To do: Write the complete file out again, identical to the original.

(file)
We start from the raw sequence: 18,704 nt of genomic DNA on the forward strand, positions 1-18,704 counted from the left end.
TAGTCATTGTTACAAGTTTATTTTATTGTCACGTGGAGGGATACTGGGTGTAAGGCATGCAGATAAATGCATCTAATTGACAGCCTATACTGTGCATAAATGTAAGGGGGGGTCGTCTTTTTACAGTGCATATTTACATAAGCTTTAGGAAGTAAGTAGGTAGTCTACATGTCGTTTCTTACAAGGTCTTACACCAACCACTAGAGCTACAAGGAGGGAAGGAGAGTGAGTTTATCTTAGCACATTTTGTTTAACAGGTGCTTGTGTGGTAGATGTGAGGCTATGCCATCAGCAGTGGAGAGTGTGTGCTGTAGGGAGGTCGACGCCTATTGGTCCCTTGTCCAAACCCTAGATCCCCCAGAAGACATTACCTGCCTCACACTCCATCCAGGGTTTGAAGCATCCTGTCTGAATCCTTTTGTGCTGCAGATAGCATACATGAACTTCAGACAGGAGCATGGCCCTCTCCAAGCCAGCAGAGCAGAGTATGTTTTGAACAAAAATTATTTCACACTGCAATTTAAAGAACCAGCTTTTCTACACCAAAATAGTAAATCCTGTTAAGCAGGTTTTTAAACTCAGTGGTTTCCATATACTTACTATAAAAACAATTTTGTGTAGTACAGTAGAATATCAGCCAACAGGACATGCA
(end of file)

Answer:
We start from the raw sequence: 18,704 nt of genomic DNA on the forward strand, positions 1-18,704 counted from the left end.
TAGTCATTGTTACAAGTTTATTTTATTGTCACGTGGAGGGATACTGGGTGTAAGGCATGCAGATAAATGCATCTAATTGACAGCCTATACTGTGCATAAATGTAAGGGGGGGTCGTCTTTTTACAGTGCATATTTACATAAGCTTTAGGAAGTAAGTAGGTAGTCTACATGTCGTTTCTTACAAGGTCTTACACCAACCACTAGAGCTACAAGGAGGGAAGGAGAGTGAGTTTATCTTAGCACATTTTGTTTAACAGGTGCTTGTGTGGTAGATGTGAGGCTATGCCATCAGCAGTGGAGAGTGTGTGCTGTAGGGAGGTCGACGCCTATTGGTCCCTTGTCCAAACCCTAGATCCCCCAGAAGACATTACCTGCCTCACACTCCATCCAGGGTTTGAAGCATCCTGTCTGAATCCTTTTGTGCTGCAGATAGCATACATGAACTTCAGACAGGAGCATGGCCCTCTCCAAGCCAGCAGAGCAGAGTATGTTTTGAACAAAAATTATTTCACACTGCAATTTAAAGAACCAGCTTTTCTACACCAAAATAGTAAATCCTGTTAAGCAGGTTTTTAAACTCAGTGGTTTCCATATACTTACTATAAAAACAATTTTGTGTAGTACAGTAGAATATCAGCCAACAGGACATGCA